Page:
In a somewhat refreshing change of pace Se-jin actually ends up working against I-kyeong instead of against her. That Se-jin's original plan would go so poorly was predictable. That the story itself would end up acknowledging this is much more surprising, and we appear to be going into the final stretch of episodes with I-kyeong as a genuinely sympathetic character. This nice, even as it calls unfortunate attention to the fact that so much of "Night Light" up until now has been a complete waste of time that didn't work in service to this point.
Still, the change in action is nice. One factor I like is how I-kyeong has a small highly competent team prized for personal loyalty, whereas her opponents have faceless goons working for a paycheck. I-kyeong does have her own goons, of course, but only ever uses them on home turf against enemies she's sure they can subdue. Here, Tak is the one who saves the day by taking initiative and staying on top of a difficult situation long enough for I-kyeong to come up with her own proactive plan.
Se-jin, too, is a very dynamic and effective character- as long as it's in the context of I-kyeong's plans. Observe how Se-jin unintentionally comes across some information that's a lot more relevant and interesting than I-kyeong's secret weakness of last episode. That's what makes Se-jin interesting. She can see subtleties that elude other people, even I-kyeong, and Se-jin's cheerful personality inspires loyalty among I-kyeong's team even as they are first and foremost on I-kyeong's side.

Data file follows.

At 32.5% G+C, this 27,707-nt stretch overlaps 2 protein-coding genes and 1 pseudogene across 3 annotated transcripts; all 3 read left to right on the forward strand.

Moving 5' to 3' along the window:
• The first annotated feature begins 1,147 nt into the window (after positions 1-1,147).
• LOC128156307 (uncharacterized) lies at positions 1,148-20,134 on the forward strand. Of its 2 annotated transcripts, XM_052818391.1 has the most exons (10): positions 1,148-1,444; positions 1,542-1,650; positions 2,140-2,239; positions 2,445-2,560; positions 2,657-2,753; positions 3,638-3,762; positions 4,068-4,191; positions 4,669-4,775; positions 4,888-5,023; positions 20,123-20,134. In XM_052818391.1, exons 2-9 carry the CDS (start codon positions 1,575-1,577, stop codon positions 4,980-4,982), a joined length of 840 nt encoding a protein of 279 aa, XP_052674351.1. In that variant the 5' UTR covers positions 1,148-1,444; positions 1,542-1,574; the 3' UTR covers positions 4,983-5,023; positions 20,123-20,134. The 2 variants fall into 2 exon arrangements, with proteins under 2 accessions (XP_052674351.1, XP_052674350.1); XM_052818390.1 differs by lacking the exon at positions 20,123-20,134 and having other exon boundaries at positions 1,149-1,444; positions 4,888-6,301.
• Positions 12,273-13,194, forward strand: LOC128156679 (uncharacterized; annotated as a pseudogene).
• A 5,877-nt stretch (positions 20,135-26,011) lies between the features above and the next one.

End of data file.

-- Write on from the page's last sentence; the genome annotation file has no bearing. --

This is nice to watch and all, but then we get moments like with Gun-woo that serve to remind me that the alleged male lead in "Night Light" never really does anything. Much like his boneheaded relatives, Gun-woo is very bad at seeing the big picture and practically has to be led into the action by I-kyeong. The sheer efficiency by which I-kyeong can coolly dispose of any plot against her is scary.
So it's all the more pity that "Night Light" still can't come up with a credible opponent for her to face off against. Indeed, the climax here may very well be the dramatic climax for the entire drama, leaving us only with denouement afterwards. And that's just plain disappointing considering I can barely remember who the exposed corrupt bad guy even was. Ah well. We can always hope for better.
Review by William Schwartz
Staff writer. Has been writing articles for HanCinema since 2012, having lived in South Korea since 2011. Started out in Gyeongju, then to Daegu, then to Ansan, then to Yeongju, then to Seoul, lived on the road for HanCinema's travel diaries series in the summer of 2016, and is currently settled in Anyang. Has good tips for utilizing South Korea's public bus system. William Schwartz can be contacted via email@example.com.
"[HanCinema's Drama Review] "Night Light" Episode 18"
by HanCinema is licensed under a Creative Commons Attribution-Share Alike 3.0 Unported License.
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